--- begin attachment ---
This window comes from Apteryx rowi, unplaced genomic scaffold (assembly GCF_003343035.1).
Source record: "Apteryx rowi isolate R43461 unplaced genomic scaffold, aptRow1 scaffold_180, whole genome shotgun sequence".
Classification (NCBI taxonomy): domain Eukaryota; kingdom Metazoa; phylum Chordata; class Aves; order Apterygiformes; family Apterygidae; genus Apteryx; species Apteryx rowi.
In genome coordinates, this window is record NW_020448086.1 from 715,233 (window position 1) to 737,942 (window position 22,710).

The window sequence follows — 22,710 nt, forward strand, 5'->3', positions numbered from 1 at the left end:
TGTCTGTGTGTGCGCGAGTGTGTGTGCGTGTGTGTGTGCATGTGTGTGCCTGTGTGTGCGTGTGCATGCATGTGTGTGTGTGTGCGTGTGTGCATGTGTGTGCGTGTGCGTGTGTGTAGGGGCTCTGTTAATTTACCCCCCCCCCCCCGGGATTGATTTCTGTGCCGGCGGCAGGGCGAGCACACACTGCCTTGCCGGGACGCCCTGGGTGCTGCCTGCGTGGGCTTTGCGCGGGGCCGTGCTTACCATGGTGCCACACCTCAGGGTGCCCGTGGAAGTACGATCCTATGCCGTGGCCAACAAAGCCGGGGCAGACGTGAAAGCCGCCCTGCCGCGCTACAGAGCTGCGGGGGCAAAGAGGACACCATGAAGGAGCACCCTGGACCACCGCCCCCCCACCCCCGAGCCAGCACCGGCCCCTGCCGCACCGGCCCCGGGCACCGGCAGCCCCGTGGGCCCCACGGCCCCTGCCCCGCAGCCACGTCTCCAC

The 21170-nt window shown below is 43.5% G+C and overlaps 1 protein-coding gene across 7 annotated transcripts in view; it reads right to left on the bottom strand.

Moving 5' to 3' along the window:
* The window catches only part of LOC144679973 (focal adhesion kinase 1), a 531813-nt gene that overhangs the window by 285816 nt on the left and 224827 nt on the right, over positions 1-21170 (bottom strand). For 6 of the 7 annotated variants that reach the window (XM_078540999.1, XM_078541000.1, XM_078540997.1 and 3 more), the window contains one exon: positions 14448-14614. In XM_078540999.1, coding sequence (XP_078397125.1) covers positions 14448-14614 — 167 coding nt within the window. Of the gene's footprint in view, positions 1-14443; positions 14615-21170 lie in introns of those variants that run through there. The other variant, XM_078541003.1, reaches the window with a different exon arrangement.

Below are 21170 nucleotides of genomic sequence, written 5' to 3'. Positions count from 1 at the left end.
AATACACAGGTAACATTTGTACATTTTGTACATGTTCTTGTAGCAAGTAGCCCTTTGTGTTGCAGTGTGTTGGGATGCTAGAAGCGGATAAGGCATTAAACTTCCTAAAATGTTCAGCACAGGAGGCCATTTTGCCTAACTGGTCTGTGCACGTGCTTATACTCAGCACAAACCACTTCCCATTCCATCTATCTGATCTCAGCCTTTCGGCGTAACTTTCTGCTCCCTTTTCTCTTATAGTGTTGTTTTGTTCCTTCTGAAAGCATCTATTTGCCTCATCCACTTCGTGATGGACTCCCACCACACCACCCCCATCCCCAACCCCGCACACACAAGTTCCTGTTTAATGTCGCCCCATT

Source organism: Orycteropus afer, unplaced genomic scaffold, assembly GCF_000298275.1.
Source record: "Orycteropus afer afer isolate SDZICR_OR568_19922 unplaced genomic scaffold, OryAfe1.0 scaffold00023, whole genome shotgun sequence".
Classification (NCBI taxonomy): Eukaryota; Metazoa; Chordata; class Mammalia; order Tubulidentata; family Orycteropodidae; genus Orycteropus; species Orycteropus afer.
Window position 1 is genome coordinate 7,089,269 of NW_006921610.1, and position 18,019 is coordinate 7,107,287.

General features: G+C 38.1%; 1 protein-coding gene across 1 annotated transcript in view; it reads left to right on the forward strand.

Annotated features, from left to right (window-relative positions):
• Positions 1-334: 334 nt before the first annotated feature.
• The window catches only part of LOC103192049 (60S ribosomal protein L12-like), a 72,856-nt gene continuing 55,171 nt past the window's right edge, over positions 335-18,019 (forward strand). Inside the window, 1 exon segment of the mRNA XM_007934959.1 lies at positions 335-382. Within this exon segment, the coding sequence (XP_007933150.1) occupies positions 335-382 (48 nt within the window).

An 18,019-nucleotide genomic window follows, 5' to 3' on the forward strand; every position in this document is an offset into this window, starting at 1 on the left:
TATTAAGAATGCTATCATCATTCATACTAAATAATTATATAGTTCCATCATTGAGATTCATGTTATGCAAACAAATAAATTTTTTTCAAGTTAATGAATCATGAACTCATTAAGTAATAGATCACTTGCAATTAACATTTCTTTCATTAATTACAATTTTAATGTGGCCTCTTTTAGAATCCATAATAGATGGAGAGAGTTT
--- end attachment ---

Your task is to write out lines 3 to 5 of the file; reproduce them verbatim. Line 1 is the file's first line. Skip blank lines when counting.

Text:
Classification (NCBI taxonomy): domain Eukaryota; kingdom Metazoa; phylum Chordata; class Aves; order Apterygiformes; family Apterygidae; genus Apteryx; species Apteryx rowi.
In genome coordinates, this window is record NW_020448086.1 from 715,233 (window position 1) to 737,942 (window position 22,710).

The window sequence follows — 22,710 nt, forward strand, 5'->3', positions numbered from 1 at the left end: